Tonga volcanic blast spreads shock waves all the way to Minnesota 

Tonga Volcano Eruption
This satellite image provided by Maxar Technologies shows the main port facilities in Nukuʻalofa, Tonga, on Tuesday after a huge undersea volcanic eruption and tsunami.
Satellite image | Maxar Technologies via AP

NASA scientists are estimating the volcanic blast Saturday in the Pacific Ocean had the power of about 500 World War II atom bombs, and the shock waves reached all the way to Minnesota.  

NASA experts tell National Public Radio that the blast was likely the equivalent of a 10-megaton explosion, probably the loudest event since a 19th century volcanic blast in Indonesia. 

Weather instruments detected the blast early Saturday morning around Minnesota, as a spike in barometric pressure over several hours. 

Hennepin County Emergency Management officials on Monday posted a graph of the rise.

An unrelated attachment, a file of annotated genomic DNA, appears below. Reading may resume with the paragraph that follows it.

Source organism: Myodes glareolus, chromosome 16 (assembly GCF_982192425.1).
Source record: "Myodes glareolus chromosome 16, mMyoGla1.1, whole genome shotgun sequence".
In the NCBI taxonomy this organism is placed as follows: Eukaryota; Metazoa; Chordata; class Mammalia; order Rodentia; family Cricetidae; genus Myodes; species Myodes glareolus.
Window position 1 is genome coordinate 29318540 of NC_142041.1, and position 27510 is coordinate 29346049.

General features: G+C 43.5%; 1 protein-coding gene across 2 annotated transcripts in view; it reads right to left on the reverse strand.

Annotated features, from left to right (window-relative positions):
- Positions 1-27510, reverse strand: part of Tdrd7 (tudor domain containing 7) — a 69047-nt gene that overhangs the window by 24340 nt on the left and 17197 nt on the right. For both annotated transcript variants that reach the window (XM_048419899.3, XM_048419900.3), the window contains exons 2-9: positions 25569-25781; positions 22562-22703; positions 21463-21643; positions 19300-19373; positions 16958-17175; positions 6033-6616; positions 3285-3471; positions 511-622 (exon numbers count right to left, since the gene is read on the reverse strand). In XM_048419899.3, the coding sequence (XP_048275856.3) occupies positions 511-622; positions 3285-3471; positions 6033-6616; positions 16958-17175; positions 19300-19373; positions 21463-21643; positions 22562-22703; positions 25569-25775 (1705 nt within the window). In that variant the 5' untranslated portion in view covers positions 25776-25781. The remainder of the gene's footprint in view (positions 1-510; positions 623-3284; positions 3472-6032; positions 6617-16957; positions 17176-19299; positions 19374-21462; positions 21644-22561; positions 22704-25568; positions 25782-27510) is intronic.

“It was big enough where the change over the course of about an hour was far larger than anything we were expecting during the day, weather wise,” said Tyler Hasenstein, a meteorologist with the National Weather Service in Chanhassen, Minn. “It would take a very strong weather system to produce that kind of blip, so we knew that in this case it was likely from the eruption itself.” 

Hasenstein said it was unlikely that most people would have felt the change. 

In the South Pacific, the blast obliterated a volcanic island and set off a tsunami believed to have caused at least two deaths. It has covered nearby islands with ash and severed a key communication link for the island nation of Tonga. 

NASA posted time-lapse satellite images of the explosion Tuesday: 

Scientists say they believe the explosion was relatively brief and didn’t produce ash or smoke that would have long-term effects on the climate.  

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